Your job sounds like the basis of a financial crime thriller, could you tell us more about your role?
Haha! My remit covers many aspects of our economic crime risk response and in particular the fact that as an entity as a whole, the University significantly under-reported both the instances of and the losses from, fraud and other economic crimes in our business-as-usual activities. My role is to see if we can, collectively, alter those statistics and present a more realistic picture of risk within this establishment.
What does the ‘Fraud Guy’ do for fun?
Away from work I play a fairly decent game of badminton a couple of times a week and enjoy long walks on the Surrey Downs near where I live. When I’m not feeling quite so virtuous and healthy I enjoy visiting local pubs and restaurants and trying out new recipes from some of my favourite chefs at home (along with their companion wines!).
Getting back to your exciting job, what is at the top of your to-do list?
Before we can start to fully assess the risks we all face, and therefore start working on practical, appropriate and proportionate solutions, we need to begin the conversation on fraud. I’ve set up a working group of risk owners and people who have an interest in the discussing financial crime risks within their areas of expertise (we’re the Fraud Risk Owners Group, or FROGs for short!), and one of the first things we’ll be looking at is organising and delivering fraud training for everyone.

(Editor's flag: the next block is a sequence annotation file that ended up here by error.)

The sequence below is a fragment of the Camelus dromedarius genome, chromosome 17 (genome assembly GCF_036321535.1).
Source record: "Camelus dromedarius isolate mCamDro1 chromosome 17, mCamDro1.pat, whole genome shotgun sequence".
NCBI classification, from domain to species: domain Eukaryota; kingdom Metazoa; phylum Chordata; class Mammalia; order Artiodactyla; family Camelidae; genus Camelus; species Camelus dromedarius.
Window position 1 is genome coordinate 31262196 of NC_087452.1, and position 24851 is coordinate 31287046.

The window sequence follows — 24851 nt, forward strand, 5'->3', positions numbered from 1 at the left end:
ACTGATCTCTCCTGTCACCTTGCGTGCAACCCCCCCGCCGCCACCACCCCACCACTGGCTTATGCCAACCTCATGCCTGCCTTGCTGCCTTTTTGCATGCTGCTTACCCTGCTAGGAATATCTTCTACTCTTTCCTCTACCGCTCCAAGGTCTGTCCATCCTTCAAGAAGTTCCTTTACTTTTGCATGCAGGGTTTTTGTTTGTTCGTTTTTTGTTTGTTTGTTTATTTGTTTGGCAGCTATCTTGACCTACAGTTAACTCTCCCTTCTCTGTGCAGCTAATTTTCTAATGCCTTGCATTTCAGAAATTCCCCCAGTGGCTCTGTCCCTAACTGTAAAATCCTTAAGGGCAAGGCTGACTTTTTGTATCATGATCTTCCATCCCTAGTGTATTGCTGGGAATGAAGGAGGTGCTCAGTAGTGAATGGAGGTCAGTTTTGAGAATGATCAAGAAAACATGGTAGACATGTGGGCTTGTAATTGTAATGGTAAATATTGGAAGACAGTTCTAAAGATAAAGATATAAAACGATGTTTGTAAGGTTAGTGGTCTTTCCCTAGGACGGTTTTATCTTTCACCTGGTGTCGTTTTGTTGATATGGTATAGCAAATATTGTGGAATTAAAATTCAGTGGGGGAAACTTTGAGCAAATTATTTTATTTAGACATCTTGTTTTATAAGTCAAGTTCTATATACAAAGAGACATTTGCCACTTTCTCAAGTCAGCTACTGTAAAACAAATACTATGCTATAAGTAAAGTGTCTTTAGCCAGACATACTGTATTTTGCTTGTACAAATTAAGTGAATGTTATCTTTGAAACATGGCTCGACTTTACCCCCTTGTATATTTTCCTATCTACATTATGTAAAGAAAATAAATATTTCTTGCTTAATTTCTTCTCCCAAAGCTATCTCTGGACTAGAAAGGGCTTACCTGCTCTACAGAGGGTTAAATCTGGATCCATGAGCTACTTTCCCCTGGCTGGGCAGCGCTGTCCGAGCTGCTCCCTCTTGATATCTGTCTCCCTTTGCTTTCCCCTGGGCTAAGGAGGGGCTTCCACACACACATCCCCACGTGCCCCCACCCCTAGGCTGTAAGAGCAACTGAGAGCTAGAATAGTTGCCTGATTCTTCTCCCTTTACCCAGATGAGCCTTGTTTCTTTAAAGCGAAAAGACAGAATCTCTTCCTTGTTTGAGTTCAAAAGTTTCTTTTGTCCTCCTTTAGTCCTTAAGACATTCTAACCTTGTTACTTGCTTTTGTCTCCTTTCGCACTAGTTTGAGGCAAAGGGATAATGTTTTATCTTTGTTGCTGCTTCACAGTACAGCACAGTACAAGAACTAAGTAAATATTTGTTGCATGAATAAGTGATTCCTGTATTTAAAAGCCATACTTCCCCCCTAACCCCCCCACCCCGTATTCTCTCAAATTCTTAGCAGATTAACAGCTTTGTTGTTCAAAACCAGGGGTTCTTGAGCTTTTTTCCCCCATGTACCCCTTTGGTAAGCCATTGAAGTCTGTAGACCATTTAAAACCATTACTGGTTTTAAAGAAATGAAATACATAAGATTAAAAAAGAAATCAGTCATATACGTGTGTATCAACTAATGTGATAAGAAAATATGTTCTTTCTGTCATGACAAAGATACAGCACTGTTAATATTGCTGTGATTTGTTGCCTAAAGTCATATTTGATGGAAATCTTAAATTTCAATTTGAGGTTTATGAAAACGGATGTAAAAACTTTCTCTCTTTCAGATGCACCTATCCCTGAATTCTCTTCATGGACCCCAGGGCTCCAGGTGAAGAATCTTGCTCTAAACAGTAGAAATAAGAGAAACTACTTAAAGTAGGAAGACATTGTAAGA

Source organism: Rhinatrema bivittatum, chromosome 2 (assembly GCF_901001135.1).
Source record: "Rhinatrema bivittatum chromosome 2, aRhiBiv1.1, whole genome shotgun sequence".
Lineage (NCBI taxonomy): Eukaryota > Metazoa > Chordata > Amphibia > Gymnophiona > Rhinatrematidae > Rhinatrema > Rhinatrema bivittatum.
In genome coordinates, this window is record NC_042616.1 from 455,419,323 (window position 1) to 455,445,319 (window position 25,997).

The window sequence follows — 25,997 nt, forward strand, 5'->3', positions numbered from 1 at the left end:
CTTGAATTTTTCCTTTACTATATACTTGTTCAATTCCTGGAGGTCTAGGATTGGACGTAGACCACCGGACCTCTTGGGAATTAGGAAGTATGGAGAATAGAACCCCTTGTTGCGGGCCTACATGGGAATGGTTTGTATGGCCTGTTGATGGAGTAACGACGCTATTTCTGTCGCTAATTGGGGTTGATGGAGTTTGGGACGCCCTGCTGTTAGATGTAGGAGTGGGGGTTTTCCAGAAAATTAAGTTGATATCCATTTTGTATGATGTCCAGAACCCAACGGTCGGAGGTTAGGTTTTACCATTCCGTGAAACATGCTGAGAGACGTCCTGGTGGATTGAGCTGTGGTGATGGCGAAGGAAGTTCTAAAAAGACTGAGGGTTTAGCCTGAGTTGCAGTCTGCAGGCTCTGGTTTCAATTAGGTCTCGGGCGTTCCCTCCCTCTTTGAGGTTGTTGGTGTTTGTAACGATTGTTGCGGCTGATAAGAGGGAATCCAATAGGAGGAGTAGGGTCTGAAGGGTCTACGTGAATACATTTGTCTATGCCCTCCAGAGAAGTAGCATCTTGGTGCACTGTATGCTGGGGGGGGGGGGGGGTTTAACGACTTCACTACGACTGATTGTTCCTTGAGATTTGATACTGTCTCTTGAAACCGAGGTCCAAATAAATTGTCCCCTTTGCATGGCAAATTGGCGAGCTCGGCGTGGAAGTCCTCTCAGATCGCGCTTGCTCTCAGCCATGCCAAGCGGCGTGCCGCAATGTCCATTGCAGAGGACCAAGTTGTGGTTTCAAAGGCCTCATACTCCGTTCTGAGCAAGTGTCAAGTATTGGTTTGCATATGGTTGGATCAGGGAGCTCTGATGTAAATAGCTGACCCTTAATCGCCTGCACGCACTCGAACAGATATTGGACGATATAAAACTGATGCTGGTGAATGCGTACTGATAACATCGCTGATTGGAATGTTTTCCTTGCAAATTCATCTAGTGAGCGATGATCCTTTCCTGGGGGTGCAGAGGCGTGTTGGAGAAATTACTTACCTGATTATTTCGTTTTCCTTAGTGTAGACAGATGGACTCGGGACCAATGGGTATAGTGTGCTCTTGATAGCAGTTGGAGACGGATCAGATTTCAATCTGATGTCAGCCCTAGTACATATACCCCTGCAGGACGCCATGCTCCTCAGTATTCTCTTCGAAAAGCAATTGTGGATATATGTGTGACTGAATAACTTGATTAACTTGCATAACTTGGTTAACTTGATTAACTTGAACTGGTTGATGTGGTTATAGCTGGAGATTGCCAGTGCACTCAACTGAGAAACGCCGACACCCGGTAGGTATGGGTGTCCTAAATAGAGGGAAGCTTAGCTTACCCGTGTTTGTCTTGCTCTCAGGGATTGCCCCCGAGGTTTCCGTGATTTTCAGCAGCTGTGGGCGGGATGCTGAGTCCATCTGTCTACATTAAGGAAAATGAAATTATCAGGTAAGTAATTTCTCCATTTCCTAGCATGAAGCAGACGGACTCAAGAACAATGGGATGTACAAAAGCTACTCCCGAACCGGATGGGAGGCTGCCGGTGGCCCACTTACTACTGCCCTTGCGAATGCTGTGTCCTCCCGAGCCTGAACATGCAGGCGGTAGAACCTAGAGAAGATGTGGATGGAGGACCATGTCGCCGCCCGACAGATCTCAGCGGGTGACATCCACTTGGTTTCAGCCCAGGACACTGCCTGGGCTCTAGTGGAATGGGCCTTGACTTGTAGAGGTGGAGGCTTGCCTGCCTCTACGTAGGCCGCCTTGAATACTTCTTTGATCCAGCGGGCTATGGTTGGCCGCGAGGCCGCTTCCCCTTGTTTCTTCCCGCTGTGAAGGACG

And what are you hoping your FROGs will achieve?
Ultimately, I envisage that this group (akin to the POGS and PUGS that have been established to look at process risks and issues), will become the ground-level “fraud champions” for their teams and will be central to helping deliver bespoke and targeted advice and guidance to their colleagues.
Sounds like the beginning of a beautiful collaboration to us! If you would like to join the ‘Fraud Guy’ and become a FROG, or just want to discuss financial crime risk and help your colleagues, contact Dave at email@example.com.